Merchant Services – Looking Beyond Transaction Cost

By Patrick Bonnaure, Founder of ProLedge Bookkeeping Services

You’ve decided to allow your clients to pay you  by credit card, and you need to find yourself a merchant services provider. Is there an easy way to go about it? Not really, but there might still be a shortcut. Merchant service providers have mastered the art of making it excruciatingly difficult to compare one offer to another.  However, if you take bookkeeping costs and convenience into consideration, Intuit’s Merchant Services might pull away from the pack. Let’s look at the options.

Low Cost Providers

If you want the lowest possible processing cost, you should typically stay away from your bank’s or Intuit’s merchant services. There are many providers who can beat their prices easily. The problem is that it is extremely difficult to shop for the right provider, because there are dozens of parameters to take into consideration: discount rates, transactions fees, application fees, setup fees,  statement fees,  etc… Within the discount rates and the transaction fees themselves, pricing changes depending on your transaction volumes and whether you will be using a swiping a machine, taking the card over the phone or on a website.  If you have an established business and you already have a merchant services provider, you can run scenarios and do a decent job at seeing if a competitive product could save you money, but if you are starting from scratch, it becomes very difficult to compare things on an apple to apple basis because you have to make so many assumptions on the pattern of transaction that you are expecting.

If processing cost is paramount for you, you are often better served by hiring a broker who can help you shop across multiple service providers. Beware of the agents who represents only a few providers.

Processing cost should not be your only criteria though. You need to look at reliability, customer service,  all the fine prints in the contracts, and, last but not the least, the bookkeeping costs that you will incur to reconcile your credit card transactions into QuickBooks.

Banks’ Merchant Services

Most, if not all banks offer merchant services. They usually cost a little bit more, but you get the benefit of one-stop-shop, and hopefully, you can expect better customer services. That’s the only difference though. The differentiation is minimal.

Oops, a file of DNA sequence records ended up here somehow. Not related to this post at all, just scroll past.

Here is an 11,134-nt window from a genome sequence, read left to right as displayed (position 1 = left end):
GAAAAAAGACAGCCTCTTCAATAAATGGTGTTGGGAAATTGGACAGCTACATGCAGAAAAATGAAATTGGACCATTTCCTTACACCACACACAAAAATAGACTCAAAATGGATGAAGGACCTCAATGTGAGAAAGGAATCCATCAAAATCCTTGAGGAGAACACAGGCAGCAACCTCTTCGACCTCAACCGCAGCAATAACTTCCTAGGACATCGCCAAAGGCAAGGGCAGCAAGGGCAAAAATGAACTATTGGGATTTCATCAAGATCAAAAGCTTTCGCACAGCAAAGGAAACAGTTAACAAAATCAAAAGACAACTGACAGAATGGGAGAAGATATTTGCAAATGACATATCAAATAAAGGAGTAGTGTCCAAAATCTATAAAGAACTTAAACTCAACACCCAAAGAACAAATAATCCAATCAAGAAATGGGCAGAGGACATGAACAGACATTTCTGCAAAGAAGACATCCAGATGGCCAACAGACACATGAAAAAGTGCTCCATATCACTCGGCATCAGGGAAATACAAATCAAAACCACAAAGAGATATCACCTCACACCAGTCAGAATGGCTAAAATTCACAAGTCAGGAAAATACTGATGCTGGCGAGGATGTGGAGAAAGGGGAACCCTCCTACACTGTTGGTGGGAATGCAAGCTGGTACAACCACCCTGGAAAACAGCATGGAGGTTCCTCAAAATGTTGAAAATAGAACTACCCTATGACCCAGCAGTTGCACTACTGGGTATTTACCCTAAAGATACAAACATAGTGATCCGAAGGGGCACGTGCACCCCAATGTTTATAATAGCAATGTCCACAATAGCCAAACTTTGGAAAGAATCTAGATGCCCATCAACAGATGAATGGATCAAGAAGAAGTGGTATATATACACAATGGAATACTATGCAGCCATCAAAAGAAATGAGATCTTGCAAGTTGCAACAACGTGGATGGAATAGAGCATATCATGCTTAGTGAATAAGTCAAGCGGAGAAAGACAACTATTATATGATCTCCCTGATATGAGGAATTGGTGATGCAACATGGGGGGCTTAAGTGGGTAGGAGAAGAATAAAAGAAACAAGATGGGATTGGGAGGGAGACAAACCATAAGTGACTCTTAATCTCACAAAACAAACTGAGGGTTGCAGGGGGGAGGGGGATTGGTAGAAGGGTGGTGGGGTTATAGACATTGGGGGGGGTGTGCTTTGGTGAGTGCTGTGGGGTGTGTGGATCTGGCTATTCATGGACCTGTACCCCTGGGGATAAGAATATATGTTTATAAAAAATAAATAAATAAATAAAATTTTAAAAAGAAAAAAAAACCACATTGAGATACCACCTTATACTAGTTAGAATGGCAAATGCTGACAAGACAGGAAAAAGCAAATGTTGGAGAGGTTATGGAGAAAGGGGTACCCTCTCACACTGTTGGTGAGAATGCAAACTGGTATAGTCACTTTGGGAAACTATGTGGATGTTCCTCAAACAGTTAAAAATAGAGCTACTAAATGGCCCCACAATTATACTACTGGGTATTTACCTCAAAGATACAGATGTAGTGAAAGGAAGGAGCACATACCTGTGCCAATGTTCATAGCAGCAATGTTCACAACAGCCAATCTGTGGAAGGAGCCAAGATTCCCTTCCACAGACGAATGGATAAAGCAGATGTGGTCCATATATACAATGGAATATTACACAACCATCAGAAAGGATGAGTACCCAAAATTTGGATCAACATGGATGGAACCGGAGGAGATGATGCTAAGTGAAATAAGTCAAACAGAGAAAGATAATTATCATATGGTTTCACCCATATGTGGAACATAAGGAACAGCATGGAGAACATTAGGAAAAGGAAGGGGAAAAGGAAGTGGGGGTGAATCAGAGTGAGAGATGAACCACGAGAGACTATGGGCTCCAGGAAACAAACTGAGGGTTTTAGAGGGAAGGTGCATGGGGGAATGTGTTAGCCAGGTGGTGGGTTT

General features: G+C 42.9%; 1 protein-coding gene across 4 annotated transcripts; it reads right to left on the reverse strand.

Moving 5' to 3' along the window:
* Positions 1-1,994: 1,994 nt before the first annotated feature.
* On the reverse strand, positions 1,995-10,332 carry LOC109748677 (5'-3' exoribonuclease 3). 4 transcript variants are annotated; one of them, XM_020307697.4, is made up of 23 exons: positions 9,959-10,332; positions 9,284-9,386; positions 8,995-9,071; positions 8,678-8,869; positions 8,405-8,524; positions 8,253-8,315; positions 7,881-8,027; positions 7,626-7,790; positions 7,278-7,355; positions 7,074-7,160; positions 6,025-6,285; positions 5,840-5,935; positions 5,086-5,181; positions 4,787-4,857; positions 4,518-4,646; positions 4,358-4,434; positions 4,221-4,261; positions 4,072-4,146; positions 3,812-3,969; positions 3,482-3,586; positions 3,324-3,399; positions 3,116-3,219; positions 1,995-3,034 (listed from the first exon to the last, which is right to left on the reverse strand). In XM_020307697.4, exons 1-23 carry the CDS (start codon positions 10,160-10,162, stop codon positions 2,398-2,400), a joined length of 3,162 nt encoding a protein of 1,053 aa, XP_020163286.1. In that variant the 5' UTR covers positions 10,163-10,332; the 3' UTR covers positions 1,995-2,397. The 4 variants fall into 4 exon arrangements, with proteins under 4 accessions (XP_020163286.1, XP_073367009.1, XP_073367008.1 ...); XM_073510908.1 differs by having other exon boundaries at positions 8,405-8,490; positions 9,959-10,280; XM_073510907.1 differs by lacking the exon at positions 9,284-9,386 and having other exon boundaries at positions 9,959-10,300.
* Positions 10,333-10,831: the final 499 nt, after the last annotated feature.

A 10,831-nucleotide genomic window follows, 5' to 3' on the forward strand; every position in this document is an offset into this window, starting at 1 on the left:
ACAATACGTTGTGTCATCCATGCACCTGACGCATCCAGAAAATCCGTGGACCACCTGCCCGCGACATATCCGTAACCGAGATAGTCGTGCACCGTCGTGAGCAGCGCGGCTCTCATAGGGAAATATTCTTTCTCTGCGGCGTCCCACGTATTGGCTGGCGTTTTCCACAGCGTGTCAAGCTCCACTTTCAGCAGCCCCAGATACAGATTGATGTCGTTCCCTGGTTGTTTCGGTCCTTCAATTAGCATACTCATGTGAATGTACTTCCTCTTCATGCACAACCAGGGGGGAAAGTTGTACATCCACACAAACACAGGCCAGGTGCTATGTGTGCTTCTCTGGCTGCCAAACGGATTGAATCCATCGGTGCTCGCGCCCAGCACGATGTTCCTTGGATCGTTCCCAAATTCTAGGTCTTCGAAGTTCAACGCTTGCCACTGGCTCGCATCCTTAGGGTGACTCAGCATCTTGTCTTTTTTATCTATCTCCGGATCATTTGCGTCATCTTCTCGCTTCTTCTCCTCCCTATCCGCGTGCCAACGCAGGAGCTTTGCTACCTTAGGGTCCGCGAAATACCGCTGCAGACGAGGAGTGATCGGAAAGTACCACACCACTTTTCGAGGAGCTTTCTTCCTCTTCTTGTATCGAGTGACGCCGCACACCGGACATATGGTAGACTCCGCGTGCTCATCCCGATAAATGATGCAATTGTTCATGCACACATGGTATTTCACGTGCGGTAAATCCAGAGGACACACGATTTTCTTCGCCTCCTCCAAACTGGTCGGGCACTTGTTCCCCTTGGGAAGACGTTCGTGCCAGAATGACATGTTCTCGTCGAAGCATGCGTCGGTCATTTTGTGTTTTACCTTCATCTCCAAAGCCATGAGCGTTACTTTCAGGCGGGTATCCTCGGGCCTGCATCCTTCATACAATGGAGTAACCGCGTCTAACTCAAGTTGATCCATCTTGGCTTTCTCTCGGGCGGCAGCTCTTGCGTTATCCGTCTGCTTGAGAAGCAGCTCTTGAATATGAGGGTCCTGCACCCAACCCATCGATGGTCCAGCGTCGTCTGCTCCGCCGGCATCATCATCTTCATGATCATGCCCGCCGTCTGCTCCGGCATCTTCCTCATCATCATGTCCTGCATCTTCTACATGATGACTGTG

Intuit Merchant Services

If you want true differentiation, you then need to look at Intuit’s Merchant Services, because they offer a very elegant integration of the merchant services with QuickBooks. Several years ago, Intuit lost a lawsuit and were forced to open up QuickBooks to any merchant service providers who wanted to be able to download transaction into QuickBooks. So nowadays, many merchant services providers claim integration with QuickBooks, but nobody can match Intuit’s own integration with QuickBooks. They went several steps further than any other provider can.

If you select Intuit as your merchant services provider, you can charge credit cards from within QuickBooks, download the data into QuickBooks, send invoices that link to a web based self service payment interface, and more. One of the best features is how it simplifies the process of reconciliation.

Let’s say that you are using a merchant service provider other than Intuit’s and that you charge 3 transactions on Monday and 2 transactions on Tuesday. QuickBooks will record these 5 transactions separately and they will sit into the “Undeposited Funds” account. A few days later the merchant service provider will make 2 deposits on your bank account. One for Monday and one for Tuesday. It is now the end of the month and you or your bookkeeper need to reconcile the bank account. Theoratically, you would then need to go fetch the transactions in the Undeposited Fund account and migrate them to the checking account. The problem is that you now need to manually group the Monday transactions and recorded them as a deposit and hope that they match the bank statement. Often they don’t, either because one of the payments was lumped into the following day’s batch or transaction fees were taken out. To reconcile this, it takes a lot of time from you and your bookkeeper. However, if you are using Intuit’s Merchant Services, this process is completely automated in QuickBooks. One click of a button and you are done.

So, if you start adding the cost of bookkeeping to the cost of merchant services, don’t be surprised if Intuit’s Merchant Services end up being a more cost effective solution for small businesses. I hate to toot Intuit’s horn on this because I wish they could become more competitive on their transaction fees, but the reality is that they have a huge competitive advantage with their QuickBooks integration.

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